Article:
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Can J Public Health. 2018 Jan 22;108(5-6):e468-e474. doi: 10.17269/cjph.108.6175.

Cyberbullying victimization and its association with health across the life course: A Canadian population study.

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Department of Psychiatry and Behavioural Neuroscience, McMaster University, Hamilton, ON.



To examine the prevalence of cyberbullying victimization (CV), its associations with self-reported health and substance use and the extent to which age moderates these associations.


We used the 2014 Canadian General Social Survey on Victimization (N = 31 907, mean age = 45.83, SD = 18.67) and binary logistic regression models to estimate the strength of association between CV and health-related outcomes.


The five-year prevalence of CV was 5.1%. Adolescents reported the highest prevalence of CV (12.2%), compared to all other adult age groups (1.7%-10.4%). After controlling for socio-demographic covariates, individuals exposed to CV had increased odds of reporting poor mental health (OR = 4.259, 95% CI = 2.853-6.356), everyday limitations due to mental health problems (OR = 3.263, 95% CI = 2.271-4.688), binge drinking (OR = 2.897, 95% CI = 1.765-4.754), and drug use (OR = 3.348, 95% CI = 2.333-4.804), compared to those not exposed to CV. The associations between CV and self-reported mental health and substance use were strongest for adolescents and attenuated across the adult age groups.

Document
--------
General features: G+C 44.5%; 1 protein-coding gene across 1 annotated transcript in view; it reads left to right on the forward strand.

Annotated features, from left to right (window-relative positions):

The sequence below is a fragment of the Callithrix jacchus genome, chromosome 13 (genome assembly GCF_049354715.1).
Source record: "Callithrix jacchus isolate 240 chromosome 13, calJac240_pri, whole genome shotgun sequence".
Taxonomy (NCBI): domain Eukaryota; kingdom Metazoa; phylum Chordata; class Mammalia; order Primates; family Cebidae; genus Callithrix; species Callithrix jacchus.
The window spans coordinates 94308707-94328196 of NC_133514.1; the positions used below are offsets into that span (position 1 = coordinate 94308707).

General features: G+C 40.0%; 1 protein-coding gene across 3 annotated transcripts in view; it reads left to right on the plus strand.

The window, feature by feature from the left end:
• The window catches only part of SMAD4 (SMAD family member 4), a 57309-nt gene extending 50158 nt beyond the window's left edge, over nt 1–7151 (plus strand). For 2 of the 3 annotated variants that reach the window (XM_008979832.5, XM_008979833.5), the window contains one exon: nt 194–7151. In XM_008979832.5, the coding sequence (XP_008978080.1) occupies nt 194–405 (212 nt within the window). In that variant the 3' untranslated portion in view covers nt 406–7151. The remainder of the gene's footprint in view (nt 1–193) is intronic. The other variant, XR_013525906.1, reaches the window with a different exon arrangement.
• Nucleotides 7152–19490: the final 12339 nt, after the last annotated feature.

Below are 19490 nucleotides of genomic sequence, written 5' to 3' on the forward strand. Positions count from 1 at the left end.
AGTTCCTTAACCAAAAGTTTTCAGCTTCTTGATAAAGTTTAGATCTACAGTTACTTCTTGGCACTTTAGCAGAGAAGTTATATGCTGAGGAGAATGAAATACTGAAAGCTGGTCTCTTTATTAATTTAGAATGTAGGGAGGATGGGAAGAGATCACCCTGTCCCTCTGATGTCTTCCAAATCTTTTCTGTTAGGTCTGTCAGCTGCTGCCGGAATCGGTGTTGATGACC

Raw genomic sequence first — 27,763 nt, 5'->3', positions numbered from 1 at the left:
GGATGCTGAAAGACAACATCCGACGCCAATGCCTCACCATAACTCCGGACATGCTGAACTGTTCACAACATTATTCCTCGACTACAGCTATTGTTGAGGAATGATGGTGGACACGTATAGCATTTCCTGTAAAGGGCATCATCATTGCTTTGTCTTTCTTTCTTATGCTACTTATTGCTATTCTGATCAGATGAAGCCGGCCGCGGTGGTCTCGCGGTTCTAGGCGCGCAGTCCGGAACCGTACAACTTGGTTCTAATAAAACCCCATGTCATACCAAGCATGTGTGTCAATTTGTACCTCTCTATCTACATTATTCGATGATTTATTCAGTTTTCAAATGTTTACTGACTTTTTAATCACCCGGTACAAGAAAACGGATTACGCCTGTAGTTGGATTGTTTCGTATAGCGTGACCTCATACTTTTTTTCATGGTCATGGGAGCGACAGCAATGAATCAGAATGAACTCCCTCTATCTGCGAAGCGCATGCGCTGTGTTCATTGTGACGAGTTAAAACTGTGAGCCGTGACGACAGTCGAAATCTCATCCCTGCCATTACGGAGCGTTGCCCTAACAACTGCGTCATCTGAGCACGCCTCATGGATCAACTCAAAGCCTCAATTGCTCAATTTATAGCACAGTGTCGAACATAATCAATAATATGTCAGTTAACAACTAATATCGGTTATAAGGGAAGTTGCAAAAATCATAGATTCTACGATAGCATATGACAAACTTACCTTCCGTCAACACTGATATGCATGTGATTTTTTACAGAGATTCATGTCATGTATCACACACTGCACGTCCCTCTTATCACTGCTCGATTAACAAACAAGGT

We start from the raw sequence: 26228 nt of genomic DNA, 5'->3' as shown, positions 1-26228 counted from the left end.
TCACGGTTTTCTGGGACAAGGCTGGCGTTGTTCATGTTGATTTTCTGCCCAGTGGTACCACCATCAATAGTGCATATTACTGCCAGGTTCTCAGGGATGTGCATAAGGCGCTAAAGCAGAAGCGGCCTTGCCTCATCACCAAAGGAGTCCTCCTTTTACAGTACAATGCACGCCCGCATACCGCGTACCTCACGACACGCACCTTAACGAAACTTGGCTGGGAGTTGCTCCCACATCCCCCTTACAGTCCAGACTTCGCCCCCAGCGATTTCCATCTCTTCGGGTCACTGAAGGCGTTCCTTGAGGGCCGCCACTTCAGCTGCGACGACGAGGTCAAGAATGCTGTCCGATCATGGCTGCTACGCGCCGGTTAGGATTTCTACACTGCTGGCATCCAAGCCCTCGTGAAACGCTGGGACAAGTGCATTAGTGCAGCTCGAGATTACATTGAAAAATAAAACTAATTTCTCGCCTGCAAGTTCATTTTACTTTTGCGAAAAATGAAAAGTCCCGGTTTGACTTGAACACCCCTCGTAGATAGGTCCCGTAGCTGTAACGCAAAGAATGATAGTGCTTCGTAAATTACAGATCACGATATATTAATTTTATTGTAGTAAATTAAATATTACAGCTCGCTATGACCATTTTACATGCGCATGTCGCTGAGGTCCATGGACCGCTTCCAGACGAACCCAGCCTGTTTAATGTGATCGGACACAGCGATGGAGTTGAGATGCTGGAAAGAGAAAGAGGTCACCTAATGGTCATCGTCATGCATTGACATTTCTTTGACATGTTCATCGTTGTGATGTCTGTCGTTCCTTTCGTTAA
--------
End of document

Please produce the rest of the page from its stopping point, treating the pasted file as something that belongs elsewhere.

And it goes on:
Adolescence may represent a developmental period of heightened susceptibility to CV. Developing and evaluating targeted preventive interventions for this age group is warranted.

[Indexed for MEDLINE]

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